The whole menu under-describes what you actually get, which is a refreshing change from menus that give you every gory detail and leave nothing to surprise you on the table.)
I beg to differ with the above quote from StewartsDinDin: Anyone with any food allergies or other types of restrictions swoons with delight at seeing detailed descriptions rather than surprises that often seem to fall into one or the other of those categories.
Last year we went to Luce for my birthday; last night we celebrated at Ame. Go to Ame. http://www.amerestaurant.com/dinner.html
The Taste of Ame Sashimi plate is splendid for $39... Lissa's Staff Meal was a composition of freshness, texture, and knife skill; the Sea Urchin Bruschetta with Lardo and uni is melting richness — and the Rhubarb Pie & Ice Cream $10 - can be shared if you are so inclined. On Wednesdays, the prix fixe for $55 includes wine pairings and it is a delightful value. We also split the Chawan Mushi and the Alaskan Black Cod. The food is artful and the service is exemplary.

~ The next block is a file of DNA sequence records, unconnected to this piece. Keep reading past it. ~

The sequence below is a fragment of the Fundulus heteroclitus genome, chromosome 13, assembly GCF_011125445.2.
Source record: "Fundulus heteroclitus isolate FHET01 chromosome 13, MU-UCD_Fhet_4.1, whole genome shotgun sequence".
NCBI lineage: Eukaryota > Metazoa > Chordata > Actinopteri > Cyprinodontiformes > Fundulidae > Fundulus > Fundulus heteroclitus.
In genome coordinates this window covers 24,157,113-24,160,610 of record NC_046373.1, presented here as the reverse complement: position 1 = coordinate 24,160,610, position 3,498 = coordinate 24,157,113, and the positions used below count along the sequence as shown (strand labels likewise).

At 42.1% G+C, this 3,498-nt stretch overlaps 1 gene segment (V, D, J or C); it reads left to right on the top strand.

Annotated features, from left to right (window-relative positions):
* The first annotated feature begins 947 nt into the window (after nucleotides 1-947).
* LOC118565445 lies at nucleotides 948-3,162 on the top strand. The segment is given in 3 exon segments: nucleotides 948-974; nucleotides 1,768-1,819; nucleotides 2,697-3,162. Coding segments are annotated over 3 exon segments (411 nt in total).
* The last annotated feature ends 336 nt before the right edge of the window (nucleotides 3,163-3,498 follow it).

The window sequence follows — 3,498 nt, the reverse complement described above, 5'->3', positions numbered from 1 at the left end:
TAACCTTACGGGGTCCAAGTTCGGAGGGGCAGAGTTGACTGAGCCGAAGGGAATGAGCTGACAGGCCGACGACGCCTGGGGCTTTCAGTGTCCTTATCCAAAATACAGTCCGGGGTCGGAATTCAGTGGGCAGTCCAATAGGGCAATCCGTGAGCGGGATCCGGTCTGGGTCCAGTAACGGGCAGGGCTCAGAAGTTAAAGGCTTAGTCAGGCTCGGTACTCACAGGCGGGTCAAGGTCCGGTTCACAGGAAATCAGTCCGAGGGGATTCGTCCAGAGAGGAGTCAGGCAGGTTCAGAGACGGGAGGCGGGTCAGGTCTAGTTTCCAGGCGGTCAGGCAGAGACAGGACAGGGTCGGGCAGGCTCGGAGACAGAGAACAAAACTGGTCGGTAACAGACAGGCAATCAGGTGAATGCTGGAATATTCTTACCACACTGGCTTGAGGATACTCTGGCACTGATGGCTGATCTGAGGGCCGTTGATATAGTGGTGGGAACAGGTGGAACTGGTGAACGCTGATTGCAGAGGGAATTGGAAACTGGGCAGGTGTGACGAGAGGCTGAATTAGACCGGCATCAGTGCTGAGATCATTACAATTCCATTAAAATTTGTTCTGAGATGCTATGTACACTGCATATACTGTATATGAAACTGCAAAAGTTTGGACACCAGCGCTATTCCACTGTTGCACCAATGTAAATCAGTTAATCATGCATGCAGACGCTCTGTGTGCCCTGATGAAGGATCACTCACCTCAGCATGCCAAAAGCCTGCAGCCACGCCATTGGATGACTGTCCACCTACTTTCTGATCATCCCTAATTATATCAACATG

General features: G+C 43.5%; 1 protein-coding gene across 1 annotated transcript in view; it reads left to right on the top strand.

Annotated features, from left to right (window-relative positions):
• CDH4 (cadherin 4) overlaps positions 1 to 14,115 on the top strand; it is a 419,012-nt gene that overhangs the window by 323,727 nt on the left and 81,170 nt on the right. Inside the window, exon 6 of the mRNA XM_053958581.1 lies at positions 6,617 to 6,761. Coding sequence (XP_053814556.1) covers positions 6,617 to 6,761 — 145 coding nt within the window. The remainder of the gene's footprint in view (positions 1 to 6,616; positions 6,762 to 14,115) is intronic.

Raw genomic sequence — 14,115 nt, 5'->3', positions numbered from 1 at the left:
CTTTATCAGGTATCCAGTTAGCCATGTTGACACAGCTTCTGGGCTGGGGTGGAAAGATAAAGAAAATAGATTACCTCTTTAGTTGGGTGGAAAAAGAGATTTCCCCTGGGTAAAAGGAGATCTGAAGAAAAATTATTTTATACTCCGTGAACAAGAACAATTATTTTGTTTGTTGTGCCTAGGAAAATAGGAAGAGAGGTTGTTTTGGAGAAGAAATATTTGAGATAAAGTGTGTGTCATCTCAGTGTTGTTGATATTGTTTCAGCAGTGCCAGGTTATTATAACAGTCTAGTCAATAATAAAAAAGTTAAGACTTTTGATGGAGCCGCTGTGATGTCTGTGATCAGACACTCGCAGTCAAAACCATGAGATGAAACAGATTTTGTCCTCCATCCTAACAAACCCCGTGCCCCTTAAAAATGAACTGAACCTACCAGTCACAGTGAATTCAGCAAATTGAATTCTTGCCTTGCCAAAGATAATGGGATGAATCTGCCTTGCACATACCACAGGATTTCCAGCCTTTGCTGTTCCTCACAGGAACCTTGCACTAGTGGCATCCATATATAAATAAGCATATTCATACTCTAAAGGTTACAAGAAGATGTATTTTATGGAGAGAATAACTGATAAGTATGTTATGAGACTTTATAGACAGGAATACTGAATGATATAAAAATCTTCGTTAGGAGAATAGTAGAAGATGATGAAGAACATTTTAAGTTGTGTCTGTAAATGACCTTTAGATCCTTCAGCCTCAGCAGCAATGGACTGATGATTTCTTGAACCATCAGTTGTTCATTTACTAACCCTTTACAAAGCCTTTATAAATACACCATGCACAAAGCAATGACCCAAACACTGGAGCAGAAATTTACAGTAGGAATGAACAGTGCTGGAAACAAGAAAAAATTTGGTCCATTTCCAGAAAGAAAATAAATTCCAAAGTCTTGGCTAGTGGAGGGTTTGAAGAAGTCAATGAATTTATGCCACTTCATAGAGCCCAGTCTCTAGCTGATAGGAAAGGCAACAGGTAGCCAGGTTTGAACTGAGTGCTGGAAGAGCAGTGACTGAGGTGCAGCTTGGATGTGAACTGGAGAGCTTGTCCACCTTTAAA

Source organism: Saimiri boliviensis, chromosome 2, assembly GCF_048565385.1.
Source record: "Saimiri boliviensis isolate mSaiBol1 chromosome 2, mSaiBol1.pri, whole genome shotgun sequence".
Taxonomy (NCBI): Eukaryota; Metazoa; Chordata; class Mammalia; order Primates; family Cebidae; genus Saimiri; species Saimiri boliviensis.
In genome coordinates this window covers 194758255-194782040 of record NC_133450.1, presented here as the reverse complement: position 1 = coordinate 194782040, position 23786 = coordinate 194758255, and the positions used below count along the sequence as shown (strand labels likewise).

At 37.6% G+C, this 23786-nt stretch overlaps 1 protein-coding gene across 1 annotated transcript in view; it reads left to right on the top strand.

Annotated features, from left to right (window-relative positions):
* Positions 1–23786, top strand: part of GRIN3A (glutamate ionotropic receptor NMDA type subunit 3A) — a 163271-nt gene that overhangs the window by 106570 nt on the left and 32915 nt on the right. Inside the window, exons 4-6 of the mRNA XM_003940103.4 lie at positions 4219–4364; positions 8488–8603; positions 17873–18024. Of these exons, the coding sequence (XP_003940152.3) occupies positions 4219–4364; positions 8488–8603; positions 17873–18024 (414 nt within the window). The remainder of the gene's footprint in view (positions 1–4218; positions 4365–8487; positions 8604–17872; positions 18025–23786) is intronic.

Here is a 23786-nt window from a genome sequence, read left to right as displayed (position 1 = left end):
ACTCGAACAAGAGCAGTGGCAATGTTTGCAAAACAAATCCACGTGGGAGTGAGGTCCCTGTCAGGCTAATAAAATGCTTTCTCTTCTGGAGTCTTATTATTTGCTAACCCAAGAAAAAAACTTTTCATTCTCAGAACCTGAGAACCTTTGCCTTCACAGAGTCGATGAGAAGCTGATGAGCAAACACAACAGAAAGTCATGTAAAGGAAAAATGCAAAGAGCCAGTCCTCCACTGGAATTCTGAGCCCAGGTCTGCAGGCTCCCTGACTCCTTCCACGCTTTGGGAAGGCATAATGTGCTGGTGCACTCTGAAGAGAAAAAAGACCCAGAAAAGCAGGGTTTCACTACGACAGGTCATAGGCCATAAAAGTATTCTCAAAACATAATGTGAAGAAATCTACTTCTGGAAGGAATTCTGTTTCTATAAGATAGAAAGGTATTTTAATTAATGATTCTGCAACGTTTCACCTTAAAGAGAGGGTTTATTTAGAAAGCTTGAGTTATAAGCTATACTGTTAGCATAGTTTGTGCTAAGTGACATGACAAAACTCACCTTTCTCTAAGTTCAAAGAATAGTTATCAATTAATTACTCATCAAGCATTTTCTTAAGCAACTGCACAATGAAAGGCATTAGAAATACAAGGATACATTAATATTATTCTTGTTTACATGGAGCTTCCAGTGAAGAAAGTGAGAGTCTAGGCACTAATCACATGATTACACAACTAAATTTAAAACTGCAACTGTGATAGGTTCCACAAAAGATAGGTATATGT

My two favorite restaurants in the City are now La Folie and Ame.
689 Mission Street, San Francisco, CA 94105
I had ordered the pasta described by StewartsDinDin as an appetizer -- it was priced so close to the appetizer pricing that I assumed it would be a small portion. It was HUGE, we shared it and had leftover. In fact, my only regret about the dinner is that I ate the roll (which was warm and fine but not spectacular) -- I am a big eater and couldn't finish the portions, which were generous. They also gave us a selection of sweets at closing, which I always prefer to an amuse bouche at the opener.